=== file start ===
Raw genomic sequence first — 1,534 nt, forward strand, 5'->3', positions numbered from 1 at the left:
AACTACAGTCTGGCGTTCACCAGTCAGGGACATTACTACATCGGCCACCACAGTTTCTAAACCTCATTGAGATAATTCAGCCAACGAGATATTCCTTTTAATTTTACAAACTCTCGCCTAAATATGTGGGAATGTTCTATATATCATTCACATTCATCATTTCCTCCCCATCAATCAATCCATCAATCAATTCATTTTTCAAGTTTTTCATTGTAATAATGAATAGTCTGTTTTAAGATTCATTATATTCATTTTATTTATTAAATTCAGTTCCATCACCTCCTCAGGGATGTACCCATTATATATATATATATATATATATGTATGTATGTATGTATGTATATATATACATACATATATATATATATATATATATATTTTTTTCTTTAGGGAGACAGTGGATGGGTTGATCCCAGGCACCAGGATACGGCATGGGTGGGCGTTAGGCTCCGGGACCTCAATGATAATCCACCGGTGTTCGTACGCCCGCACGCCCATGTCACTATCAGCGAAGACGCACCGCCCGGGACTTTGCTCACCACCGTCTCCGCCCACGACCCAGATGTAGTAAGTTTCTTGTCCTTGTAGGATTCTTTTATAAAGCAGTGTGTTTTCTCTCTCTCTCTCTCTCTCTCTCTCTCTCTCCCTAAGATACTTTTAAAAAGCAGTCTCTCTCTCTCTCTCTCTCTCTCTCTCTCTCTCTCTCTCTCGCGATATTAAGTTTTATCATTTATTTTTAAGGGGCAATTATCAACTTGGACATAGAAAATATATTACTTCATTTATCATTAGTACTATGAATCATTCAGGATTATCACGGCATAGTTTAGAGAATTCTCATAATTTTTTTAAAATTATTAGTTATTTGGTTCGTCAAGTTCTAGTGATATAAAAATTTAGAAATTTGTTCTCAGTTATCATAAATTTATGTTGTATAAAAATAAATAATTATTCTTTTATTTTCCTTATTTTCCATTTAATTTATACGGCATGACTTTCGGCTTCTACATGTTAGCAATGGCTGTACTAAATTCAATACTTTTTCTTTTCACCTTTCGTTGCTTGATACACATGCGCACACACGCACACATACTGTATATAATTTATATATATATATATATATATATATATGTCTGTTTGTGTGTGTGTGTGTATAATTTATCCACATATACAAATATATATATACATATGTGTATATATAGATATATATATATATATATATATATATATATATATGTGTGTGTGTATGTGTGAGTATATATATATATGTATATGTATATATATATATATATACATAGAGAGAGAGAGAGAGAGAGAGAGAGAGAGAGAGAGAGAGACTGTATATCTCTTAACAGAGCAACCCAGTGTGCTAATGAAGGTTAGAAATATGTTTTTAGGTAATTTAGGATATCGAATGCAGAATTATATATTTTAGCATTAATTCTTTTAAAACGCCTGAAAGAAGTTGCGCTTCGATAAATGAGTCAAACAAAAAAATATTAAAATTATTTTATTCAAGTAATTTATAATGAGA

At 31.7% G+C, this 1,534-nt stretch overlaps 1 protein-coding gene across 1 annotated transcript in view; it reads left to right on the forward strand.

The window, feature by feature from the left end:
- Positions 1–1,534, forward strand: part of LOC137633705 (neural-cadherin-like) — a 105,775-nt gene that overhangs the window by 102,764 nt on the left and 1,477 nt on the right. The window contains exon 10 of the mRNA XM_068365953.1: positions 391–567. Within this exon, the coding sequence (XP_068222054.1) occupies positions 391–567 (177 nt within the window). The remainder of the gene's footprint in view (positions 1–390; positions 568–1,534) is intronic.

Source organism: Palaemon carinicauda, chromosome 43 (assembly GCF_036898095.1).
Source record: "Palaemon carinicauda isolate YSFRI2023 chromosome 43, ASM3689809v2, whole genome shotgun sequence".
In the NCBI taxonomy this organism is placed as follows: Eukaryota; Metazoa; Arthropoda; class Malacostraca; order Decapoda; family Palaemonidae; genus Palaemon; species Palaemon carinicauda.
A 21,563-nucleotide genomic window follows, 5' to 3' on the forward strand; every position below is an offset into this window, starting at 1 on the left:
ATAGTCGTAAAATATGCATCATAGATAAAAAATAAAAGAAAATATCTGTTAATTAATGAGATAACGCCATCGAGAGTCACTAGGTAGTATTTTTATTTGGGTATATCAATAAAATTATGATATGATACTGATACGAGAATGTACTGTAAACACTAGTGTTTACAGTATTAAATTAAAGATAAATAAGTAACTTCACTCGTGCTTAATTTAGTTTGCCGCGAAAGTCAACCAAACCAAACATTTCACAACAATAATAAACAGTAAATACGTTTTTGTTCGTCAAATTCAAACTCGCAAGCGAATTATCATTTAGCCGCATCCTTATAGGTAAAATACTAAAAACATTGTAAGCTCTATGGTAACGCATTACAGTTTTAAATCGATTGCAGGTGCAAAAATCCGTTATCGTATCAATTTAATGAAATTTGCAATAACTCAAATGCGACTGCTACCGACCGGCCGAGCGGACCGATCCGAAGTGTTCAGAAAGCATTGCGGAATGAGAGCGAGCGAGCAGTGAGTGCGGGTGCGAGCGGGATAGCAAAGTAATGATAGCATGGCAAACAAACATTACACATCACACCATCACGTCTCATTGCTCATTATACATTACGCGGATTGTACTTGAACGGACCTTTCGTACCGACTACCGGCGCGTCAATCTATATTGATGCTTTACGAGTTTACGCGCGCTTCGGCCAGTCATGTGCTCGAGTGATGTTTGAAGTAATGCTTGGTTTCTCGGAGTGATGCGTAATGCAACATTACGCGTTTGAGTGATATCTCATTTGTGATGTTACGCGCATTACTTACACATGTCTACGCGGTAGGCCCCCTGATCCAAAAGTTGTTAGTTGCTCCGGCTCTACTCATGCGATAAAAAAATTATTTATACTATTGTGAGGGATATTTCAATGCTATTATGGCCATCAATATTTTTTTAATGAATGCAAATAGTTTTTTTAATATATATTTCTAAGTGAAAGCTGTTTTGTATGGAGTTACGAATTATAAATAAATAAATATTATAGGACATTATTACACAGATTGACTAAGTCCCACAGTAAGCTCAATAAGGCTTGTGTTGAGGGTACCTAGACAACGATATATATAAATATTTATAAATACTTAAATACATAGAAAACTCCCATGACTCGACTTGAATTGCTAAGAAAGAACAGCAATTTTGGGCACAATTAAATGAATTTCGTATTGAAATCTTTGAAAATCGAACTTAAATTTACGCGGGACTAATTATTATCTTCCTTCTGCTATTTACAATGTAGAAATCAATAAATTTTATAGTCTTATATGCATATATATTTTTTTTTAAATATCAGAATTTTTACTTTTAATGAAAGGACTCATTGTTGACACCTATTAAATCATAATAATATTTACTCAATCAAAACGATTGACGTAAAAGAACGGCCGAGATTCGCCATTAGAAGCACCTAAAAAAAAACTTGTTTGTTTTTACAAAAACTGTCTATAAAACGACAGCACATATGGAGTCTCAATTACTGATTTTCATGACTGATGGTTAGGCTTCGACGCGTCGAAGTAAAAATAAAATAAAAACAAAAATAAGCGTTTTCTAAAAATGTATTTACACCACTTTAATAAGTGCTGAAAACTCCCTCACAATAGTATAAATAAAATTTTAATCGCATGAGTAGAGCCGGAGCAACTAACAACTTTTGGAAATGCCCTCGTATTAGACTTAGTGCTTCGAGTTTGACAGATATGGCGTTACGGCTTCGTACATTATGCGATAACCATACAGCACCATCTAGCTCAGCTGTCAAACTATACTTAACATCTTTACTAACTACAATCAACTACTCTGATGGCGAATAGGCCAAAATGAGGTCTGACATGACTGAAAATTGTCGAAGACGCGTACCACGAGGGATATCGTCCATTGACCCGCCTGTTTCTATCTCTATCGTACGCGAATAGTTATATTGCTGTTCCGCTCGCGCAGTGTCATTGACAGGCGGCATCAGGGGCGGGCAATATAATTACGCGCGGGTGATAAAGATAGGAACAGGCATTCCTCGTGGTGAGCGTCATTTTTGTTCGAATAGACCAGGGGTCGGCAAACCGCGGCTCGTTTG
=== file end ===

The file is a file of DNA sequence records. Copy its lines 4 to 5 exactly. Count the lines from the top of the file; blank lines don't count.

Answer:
The window, feature by feature from the left end:
- Positions 1–1,534, forward strand: part of LOC137633705 (neural-cadherin-like) — a 105,775-nt gene that overhangs the window by 102,764 nt on the left and 1,477 nt on the right. The window contains exon 10 of the mRNA XM_068365953.1: positions 391–567. Within this exon, the coding sequence (XP_068222054.1) occupies positions 391–567 (177 nt within the window). The remainder of the gene's footprint in view (positions 1–390; positions 568–1,534) is intronic.